60 to 60: I Bow
I wasn't brought up in any particular religion. Well okay, in the Bronx I went to Sunday school but that was all about Play-Doh and a Chatty Cathy doll and something called Legos. In the seventies, up in New Milford, Connecticut we attended the First Congregational Church for a few years. Dad stopped going. There was palpable tension around this, but I was too young to name it. Then it became just the two major holidays. I’d sit there on those old hard New England benches, squirming. In retrospect, I never did like the feeling of being hemmed in there. It’s just not my nature. My mother would put her hand on mine in an attempt to settle me down.
I sat there in that big, white church, like an anthropologist: observing, taking notes, summarizing. I loved the choirs but disliked the organ. I counted the minutes til it was time for cookies and freedom on the playground. My sister, older by four years, got confirmed.
Then I turned 13. By now, I had been labeled both smart and “willful”.* When the letter from the church arrived at our house, it listed requirements for me to become a member of the church. I knew in my heart and in my bones in that moment. This was not my path. Don’t get me wrong. I appreciated many aspects of the church.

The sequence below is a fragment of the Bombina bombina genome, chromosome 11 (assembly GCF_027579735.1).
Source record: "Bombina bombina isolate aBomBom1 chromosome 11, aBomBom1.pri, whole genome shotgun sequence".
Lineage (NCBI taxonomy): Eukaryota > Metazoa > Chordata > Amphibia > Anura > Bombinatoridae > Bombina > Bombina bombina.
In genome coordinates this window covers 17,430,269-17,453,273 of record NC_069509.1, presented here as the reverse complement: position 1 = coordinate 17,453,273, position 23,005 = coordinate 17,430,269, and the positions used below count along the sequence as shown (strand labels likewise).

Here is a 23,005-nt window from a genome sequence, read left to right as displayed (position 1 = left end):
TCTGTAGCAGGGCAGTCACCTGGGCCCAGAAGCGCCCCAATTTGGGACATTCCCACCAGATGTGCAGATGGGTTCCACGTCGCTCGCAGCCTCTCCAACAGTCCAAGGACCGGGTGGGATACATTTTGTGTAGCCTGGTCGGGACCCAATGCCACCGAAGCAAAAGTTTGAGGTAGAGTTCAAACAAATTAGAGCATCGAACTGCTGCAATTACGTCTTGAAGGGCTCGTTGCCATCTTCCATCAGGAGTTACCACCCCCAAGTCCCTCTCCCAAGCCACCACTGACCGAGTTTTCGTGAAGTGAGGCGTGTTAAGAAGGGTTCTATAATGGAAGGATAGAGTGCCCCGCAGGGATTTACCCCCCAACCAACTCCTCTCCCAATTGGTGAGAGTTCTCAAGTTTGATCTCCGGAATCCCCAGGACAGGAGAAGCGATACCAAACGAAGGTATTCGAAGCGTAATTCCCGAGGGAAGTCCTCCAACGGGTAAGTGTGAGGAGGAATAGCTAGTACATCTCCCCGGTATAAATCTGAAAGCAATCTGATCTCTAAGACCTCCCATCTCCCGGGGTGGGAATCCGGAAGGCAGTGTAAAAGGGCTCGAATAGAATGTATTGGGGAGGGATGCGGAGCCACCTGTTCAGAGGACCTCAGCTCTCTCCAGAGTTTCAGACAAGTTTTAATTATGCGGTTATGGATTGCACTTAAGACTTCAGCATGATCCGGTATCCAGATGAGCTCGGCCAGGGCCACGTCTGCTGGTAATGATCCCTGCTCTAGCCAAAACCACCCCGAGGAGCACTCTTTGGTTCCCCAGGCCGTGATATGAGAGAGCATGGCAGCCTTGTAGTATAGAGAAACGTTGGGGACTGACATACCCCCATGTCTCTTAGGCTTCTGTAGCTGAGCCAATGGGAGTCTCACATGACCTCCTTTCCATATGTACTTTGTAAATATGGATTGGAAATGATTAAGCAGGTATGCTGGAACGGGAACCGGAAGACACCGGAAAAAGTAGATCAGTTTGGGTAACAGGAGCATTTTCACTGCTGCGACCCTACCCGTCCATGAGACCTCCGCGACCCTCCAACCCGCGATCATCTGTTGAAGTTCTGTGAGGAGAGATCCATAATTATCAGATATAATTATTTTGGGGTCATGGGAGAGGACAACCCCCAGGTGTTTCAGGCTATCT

It just wasn’t home for me.
Mom did make a good attempt to talk me into getting confirmed. What if you have children? she asked. What if I do, I questioned. It was only 1976, just a few years after Helen Reddy sang out permission for women all over the globe to ROAR.** The country was changing rapidly. Mom’s enlightenment came later.
After that, we all stopped going to church.
My mother later found the Unitarian Universalists and was a leader and active community member of the Mattatuck UU Society in Woodbury, Connecticut for over two decades. A high school teacher of the Humanities, I watched her dig in, learn about and honor all the world’s religions. In her classes she'd invite rabbis and Tibetan monks and Muslim leaders (imams) to come engage and speak with her students. Her classroom, and her mind, was an open circle in which to pour and receive knowledge. My mother's approach toward all religion and spirituality as a great mystery is perhaps her greatest gift to me, among many.
Anyway, I have found God in many places over the years. At the sea. In my daughter’s beautiful brown eyes. In my mother’s irises. On walks with true-blue friends. Dogs. Jay’s steady love. Recovery meetings. In grief circles. At the base of Mount Everest. In India. Planting a tree in Kenya. In sangha (beloved yoga community). Even in the rubble of an earthquake. At my edge. The hard stuff, illness, depression, loss of people who were once so very important.
If I look, God is there.
Today, I take a deep bow.
I bow to Life.
I am grateful.
I have faith.
I breathe in.
I breathe out.
*I’m a Montessori mom. I would have called it “independent thinker.”
** Helen Reddy’s 1972 song I am Woman includes this quote:
I know you doubt yourself
But you’re brilliant and you’ve worked so hard
To get to where you are.
Just keep saying to yourself, “I am woman, hear me roar!”
One of my happy places.
The beach. Ocean. Sky.